Greece is teetering on the edge of default. They are also threatening to take down Spain, Portugal, Ireland and who knows who else. Iceland has already gone through the wringer. Japan is in bad shape, even before the earthquake came around they were on life support. In addition to that, the world continues to be caught in the throes of a recession that won’t go away. Home prices keep falling. What is the common denominator between all of these things? Debt.
There is both private and public debt, but that line has increasingly become blurred. Governments around the world promise more benefits than they can afford. When the bill comes due, they raise taxes to try to generate the funds necessary. Is that public debt? When the mortgage crisis hit, governments were quick to rush in and take care of bad debts. Is that private debt? The European countries that currently have the biggest problems don’t have the excuse of costly wars to use. They were just going about business as usual when all of a sudden, they couldn’t afford it any longer. Other countries like France, Germany, the UK, and the US are hoping to avoid getting to that point.
Debt puts you in a precarious position. You might be able to keep borrowing in order to pay current bills as long as nothing comes up. But then there’s an earthquake, a housing bubble pops, or your lenders simply decide you aren’t such a good risk after all. The further in debt you are, the less it takes to really screw you up.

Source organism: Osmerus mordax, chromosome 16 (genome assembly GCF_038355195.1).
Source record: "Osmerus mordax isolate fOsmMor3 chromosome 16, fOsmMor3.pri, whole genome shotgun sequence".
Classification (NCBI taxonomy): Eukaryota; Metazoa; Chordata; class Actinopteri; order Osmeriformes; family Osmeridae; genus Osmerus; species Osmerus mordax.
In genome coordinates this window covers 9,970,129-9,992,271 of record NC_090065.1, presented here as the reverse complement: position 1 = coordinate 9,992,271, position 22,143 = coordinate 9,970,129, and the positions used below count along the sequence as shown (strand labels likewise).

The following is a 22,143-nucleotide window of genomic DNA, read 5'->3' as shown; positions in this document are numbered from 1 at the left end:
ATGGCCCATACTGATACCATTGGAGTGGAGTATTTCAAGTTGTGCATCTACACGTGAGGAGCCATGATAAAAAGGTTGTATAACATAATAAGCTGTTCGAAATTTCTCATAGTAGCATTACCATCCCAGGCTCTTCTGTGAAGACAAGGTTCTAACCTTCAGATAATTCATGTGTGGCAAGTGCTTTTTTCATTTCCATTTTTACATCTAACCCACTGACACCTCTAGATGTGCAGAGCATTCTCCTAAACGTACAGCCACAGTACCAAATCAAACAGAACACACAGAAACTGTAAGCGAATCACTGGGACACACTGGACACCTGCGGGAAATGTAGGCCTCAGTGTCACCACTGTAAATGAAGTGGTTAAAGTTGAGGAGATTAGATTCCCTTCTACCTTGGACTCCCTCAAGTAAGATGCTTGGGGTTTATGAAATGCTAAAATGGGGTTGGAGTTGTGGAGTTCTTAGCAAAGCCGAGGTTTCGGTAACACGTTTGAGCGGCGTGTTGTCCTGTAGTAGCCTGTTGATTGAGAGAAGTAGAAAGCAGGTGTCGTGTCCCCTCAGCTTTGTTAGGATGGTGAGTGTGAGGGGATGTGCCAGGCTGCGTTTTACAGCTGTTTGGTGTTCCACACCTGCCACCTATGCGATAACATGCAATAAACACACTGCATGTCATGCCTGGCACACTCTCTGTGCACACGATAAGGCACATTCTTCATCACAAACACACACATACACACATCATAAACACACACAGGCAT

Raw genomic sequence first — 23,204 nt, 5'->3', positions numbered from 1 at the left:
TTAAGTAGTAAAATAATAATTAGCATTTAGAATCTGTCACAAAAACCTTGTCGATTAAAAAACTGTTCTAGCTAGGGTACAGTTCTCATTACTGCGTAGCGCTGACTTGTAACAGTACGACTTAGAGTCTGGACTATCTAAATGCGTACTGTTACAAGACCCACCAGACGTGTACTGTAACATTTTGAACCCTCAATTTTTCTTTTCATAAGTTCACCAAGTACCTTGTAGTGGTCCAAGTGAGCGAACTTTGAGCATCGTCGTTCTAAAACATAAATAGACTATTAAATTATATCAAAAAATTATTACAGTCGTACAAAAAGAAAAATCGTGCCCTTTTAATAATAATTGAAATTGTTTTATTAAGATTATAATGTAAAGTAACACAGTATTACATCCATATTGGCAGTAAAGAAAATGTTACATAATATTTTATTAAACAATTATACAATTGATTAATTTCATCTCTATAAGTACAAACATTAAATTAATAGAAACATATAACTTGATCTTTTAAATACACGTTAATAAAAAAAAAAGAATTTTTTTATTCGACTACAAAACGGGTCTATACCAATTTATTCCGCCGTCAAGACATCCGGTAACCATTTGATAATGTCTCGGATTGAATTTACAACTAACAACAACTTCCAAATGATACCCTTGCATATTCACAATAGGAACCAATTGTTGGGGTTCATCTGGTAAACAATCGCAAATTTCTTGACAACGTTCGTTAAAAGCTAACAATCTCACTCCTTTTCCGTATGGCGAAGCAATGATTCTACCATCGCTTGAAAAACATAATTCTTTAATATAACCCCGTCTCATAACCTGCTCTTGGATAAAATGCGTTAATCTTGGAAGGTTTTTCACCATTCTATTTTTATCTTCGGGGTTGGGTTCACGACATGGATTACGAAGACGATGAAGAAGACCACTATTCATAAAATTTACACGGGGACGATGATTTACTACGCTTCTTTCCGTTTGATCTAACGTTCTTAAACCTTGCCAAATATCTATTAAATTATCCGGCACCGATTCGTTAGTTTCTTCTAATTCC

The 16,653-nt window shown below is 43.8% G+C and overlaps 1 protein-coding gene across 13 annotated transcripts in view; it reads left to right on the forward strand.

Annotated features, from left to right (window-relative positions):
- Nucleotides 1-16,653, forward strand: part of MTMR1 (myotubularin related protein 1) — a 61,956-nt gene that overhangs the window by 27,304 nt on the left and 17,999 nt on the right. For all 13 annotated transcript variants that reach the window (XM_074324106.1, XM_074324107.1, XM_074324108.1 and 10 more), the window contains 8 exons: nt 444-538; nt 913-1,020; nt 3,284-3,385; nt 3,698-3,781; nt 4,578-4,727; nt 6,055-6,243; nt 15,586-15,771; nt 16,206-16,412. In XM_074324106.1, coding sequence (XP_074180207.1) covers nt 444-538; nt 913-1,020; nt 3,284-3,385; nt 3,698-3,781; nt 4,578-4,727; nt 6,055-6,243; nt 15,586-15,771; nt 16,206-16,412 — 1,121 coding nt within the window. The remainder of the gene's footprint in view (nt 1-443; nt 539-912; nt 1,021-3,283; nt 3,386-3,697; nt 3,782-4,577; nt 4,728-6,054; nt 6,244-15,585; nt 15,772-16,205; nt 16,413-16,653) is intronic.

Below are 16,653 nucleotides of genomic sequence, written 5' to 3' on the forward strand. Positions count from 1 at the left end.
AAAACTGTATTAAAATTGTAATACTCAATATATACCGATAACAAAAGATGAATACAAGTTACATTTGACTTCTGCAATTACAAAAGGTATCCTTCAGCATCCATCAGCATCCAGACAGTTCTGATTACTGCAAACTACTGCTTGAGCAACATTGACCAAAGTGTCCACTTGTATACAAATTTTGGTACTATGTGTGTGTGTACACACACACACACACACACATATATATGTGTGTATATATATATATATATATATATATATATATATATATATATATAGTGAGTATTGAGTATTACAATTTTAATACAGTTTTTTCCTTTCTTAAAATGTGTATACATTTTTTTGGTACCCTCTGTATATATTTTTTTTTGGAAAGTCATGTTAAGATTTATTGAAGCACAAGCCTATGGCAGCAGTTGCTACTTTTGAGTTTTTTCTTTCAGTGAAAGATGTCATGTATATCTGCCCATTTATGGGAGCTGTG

Living debt free, or even with a surplus is obviously a better way to live, but few want to do that at any level. There are too many incentives to go into debt, not least of all the taxation of income from investment. Put tax breaks for home debt and forced low interest rates and you have the perfect combo to convince people to spend instead of save. I think absent screwed up incentives, people would save more and avoid debt.
Would the governments? Not they way they are structured now. Politicians will always have the incentive to promise people more for their votes. The only way around this is to set limits. I would like to set limits on what the government is involved in, but I would be happy with setting limits on what it can spend. Balanced budget anyone?
Debt is bad, debt is dangerous. At current levels, it will also be a big burden on the generations to come. We need to foster a culture of saving, not of debt.